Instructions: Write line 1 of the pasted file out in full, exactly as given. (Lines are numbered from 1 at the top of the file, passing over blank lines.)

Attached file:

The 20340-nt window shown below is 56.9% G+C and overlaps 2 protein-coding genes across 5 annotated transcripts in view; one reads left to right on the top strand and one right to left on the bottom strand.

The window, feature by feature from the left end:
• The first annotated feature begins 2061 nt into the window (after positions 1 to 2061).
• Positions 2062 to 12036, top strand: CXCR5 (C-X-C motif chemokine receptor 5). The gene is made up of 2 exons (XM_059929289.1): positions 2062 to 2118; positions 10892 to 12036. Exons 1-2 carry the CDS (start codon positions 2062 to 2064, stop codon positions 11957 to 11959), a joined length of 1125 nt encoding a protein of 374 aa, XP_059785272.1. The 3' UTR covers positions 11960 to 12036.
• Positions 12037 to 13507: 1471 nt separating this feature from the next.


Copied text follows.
The 20340-nt window shown below is 56.9% G+C and overlaps 2 protein-coding genes across 5 annotated transcripts in view; one reads left to right on the top strand and one right to left on the bottom strand.